Personal temperament, leadership style and dedication to the job may be crucial criteria to making the one with masters de- gree more qualified to head a department than a colleague with a doctorate. Am boiling over all of us educated per- sons in Tanzania for failing to come up with life - changing innovations to make us and Tanzania rich. Why we have not produced our own mini Bill Gates, Mark Zuckerberg, John Dell or Jan Koum of Whatsapp? Be- cause it is a lot of hard work.

Am angry at directors and ministerial bosses who attended meetings at fancy ho- tels in Dubai, London, Washington, and other capitals at great cost to taxpayers but without tangible benefits for ordinary citi- zens.

We all have to eat but from the same national cake. How many mining and electricity gen- eration agreements did senior Tanzani- ans negotiate on behalf of the land of the Kilimanjaro in the last 10 years? Did those agreements always incorporate the best in- terests of the people of Tanzania?

Or did we sell the family jewels for the price of glass beads? How many big shots who represent Tanzania in high level meetings bother to read briefing notes before meetings? How many big and small shots read materials in seminar folders before their meetings begin?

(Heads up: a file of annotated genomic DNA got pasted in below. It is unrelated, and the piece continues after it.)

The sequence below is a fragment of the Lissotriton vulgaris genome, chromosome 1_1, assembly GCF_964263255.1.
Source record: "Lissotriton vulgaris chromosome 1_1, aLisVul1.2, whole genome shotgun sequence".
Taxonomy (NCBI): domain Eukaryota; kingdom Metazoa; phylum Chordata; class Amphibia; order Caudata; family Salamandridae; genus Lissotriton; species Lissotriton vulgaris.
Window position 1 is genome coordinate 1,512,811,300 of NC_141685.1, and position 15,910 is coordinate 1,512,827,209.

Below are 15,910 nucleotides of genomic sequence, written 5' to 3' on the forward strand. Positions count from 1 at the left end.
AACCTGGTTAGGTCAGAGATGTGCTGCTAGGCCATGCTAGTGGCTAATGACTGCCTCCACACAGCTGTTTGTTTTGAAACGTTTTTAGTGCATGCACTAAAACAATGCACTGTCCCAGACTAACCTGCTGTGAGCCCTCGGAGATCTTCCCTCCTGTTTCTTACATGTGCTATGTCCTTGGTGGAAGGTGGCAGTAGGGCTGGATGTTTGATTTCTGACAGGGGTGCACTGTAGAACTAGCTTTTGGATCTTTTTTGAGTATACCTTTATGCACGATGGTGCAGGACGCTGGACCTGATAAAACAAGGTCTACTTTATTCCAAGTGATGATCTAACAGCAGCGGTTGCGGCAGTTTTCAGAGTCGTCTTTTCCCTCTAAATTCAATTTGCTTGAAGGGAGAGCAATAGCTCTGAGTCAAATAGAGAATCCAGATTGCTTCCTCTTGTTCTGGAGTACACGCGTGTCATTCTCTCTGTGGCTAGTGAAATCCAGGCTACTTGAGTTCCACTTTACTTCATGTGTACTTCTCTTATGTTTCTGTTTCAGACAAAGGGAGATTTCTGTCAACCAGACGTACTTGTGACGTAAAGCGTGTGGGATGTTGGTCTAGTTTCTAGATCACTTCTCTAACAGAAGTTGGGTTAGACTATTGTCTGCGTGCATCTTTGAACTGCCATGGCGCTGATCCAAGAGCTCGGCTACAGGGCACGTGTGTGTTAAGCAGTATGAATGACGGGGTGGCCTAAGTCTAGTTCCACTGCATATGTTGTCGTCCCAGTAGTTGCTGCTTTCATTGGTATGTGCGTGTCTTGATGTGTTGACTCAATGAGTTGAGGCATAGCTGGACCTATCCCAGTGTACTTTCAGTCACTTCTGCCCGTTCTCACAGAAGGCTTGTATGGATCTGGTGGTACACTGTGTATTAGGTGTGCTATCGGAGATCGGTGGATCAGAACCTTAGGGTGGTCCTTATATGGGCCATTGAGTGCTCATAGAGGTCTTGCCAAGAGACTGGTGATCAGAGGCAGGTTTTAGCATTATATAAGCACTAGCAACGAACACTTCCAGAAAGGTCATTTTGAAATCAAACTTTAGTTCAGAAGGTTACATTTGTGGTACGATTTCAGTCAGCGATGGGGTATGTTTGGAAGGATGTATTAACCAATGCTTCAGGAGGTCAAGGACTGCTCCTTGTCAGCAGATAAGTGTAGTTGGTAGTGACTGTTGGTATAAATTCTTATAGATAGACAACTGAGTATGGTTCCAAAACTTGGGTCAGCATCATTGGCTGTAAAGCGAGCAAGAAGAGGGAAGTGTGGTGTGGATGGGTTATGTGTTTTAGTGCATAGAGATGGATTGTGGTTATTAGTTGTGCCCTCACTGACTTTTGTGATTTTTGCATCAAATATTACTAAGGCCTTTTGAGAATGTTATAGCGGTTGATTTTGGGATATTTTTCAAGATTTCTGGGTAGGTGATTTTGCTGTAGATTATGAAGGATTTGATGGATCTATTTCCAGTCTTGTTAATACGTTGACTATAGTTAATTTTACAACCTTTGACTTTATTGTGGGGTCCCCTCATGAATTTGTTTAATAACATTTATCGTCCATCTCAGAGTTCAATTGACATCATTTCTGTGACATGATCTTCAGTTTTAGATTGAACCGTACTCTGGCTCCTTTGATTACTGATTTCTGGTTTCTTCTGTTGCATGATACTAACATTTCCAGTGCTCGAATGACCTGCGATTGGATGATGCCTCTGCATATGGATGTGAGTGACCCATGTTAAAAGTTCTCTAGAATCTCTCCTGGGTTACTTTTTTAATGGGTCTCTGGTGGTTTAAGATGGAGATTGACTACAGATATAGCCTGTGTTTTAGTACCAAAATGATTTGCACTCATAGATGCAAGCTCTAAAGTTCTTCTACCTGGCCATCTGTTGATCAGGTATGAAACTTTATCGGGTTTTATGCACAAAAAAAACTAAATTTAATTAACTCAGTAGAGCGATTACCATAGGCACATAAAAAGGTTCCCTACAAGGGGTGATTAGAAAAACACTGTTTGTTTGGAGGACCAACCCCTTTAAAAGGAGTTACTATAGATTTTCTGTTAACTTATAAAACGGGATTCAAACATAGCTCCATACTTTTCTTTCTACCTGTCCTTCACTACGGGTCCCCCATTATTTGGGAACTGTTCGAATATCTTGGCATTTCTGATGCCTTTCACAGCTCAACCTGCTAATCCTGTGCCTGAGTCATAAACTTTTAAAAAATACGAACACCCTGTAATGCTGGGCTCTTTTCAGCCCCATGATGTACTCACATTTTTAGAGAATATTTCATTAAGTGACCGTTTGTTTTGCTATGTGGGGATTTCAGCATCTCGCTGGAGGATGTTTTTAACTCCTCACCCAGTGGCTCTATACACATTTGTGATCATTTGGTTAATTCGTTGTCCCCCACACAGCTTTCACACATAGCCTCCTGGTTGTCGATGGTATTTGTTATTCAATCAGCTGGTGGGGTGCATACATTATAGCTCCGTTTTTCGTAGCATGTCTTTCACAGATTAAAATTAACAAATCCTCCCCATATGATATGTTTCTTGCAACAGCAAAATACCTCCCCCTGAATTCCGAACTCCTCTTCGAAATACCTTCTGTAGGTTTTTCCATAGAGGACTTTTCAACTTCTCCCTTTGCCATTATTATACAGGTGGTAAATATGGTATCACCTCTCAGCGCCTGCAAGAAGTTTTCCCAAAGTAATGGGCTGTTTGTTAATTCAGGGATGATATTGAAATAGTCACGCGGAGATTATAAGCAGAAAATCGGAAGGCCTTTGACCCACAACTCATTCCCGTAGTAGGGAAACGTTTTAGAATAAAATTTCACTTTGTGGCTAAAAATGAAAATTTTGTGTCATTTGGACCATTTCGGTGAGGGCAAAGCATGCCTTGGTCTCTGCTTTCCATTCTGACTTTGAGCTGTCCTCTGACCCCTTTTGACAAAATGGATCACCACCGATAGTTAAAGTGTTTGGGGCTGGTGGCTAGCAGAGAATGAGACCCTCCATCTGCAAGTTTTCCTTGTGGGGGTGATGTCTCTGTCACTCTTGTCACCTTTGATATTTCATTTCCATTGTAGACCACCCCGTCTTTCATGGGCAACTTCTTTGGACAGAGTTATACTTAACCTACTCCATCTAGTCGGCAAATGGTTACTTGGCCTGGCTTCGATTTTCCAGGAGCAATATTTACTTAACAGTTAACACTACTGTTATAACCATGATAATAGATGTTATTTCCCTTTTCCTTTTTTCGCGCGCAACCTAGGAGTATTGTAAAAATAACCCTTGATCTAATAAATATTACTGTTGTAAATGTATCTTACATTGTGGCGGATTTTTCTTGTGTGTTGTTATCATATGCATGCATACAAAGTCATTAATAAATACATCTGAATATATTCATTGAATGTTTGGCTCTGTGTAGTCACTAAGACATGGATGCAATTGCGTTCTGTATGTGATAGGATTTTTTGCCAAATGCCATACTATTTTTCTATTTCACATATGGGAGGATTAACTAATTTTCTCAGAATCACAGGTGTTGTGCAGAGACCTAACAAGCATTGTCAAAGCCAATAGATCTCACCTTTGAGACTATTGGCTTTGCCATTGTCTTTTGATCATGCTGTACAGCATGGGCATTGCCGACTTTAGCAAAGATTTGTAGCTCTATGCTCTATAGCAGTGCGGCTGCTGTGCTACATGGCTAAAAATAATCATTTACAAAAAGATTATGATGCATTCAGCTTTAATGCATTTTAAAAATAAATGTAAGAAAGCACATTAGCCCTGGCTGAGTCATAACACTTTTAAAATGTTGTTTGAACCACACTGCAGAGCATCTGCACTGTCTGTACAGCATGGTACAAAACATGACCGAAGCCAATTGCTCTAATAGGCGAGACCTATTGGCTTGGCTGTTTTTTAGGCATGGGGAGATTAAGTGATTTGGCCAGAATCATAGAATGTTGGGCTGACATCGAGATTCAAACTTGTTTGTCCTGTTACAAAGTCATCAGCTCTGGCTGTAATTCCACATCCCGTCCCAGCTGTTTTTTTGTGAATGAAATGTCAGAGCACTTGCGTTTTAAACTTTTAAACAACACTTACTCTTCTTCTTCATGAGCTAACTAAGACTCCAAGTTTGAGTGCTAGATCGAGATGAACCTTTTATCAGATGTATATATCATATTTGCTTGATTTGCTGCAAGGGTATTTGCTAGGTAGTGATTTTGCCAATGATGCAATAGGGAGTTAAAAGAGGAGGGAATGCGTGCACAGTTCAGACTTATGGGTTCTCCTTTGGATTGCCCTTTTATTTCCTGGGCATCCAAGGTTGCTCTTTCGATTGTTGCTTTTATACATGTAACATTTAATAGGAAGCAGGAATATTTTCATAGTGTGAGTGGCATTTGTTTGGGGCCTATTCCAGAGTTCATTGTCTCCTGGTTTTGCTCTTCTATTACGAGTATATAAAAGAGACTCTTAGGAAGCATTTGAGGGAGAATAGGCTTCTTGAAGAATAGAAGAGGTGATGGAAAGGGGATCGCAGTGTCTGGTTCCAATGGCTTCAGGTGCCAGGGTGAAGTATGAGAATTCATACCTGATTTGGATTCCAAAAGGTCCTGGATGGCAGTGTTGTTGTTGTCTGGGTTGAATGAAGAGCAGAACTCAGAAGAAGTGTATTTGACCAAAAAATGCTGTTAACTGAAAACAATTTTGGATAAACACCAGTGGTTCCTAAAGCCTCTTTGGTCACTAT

How often do our teams challenge fa- cilitators, investors, bankers and others to ensure the nation gets the best deals? Have we been making foreign compa- nies and individuals rich at the expense of wananchi? The answer is probably yes. No company, bank or individual will invest without expecting anything in return.

This is standard business practice. But it is our duty to safeguard the inter- ests of the Republic. Perhaps patriotism has become a rare commodity in the na- tional warehouse

. I am livid over wananchi who waste hours arguing over soccer, the benefits of live Bunge, which political party is respon- sible for why their lives are not flowing with milk and honey, or which opposition politician will make the next president of Tanzania. None of these can put food on the table.

The president talks about his election motto ‘hapa kazi tu’ since late 2015. He has said nobody should be drinking or playing billiards during the day; everybody should be working to build the nation. Farmers should be busy in their gar- dens, traders and factory workers likewise. It is all about work and nothing else.

Why are some having difficulty following him? Some Tanzanians love to argue over trivia and pretty soon their banter can es- calate into a verbal battle so intense you would think the winer would get a gold medal. The mouth cannot plant corn, cof- fee or beans.

Such local talk experts should find bet- ter use of their debating skills elsewhere in the East African Region, for example in conflict countries as peace and reconcilia- tion negotiators.

In Tanzania we only want serious doers in agriculture, the manufac- turing industry and in the service sectors. Let us begin the year 2017 with a firm resolve to change the way we live, study, work, relate to each other.

We have to make the national cake bigger as we work to share it equitably.

Happy new year.